Fibrin biopolymers, previously referred as “fibrin glue” or “fibrin sealants”, are natural biomaterials with diverse applications on health. They have hemostatic, adhesive, sealant, scaffold and drug delivery properties and have become widely used in medical and dental procedures. Historically, these biomaterials are produced from human fibrinogen and human or animal thrombin, and the possibility of transmission of infectious diseases by human blood is not ruled out. In the 1990s, to overcome this problem, a new heterologous biomaterial composed of a thrombin-like enzyme purified from Crotalus durissus terrificus venom and a cryoprecipitate rich in fibrinogen extracted from buffaloes Bubalus bubalis blood has been proposed. Therefore, a systematic review of studies on exclusively heterologous fibrin sealants published between 1989 and 2018 was carried out using the following databases: PubMed, SciELO and Google Scholar. The keyword used was “heterologous fibrin sealant”. The search resulted in 35 scientific papers in PubMed, four in SciELO and 674 in Google Scholar. After applying the inclusion/exclusion criteria and complete reading of the articles, 30 studies were selected, which formed the basis of this systematic review. It has been observed that the only completely heterologous sealant is the one produced by CEVAP/UNESP. This heterologous biopolymer is proven effective by several studies published in refereed scientific journals. In addition, clinical trials phase I/II for the treatment of chronic venous ulcers authorized by the Brazilian Health Regulatory Agency (ANVISA) were completed. Preliminary results have indicated a safe and promising effective product. Phase III clinical trials will be proposed and required to validate these preliminary findings.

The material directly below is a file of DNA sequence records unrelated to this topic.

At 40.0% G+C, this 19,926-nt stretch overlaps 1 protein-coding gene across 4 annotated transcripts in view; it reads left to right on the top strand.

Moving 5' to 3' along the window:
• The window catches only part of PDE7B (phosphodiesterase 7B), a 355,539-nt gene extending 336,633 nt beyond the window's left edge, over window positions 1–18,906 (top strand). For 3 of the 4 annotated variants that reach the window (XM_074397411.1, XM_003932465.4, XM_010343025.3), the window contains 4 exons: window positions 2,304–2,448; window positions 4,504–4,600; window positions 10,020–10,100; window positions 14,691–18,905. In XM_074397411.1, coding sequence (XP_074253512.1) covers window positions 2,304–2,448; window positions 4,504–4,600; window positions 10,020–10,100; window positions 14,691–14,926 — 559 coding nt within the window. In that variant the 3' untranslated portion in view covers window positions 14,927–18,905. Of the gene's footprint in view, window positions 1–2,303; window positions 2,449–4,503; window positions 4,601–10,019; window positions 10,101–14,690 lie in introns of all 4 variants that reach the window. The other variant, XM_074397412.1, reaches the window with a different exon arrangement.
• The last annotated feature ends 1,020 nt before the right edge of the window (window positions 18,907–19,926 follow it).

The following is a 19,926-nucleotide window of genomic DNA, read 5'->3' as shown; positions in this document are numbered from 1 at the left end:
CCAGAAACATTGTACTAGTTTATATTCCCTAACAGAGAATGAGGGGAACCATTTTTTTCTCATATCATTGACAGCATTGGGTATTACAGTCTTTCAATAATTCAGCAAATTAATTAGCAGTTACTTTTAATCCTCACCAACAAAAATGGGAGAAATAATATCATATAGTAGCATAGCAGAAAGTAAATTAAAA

Keywords: Fibrin sealant, Snake venom, Thrombin-like enzyme, Cryoprecipitate coagulum.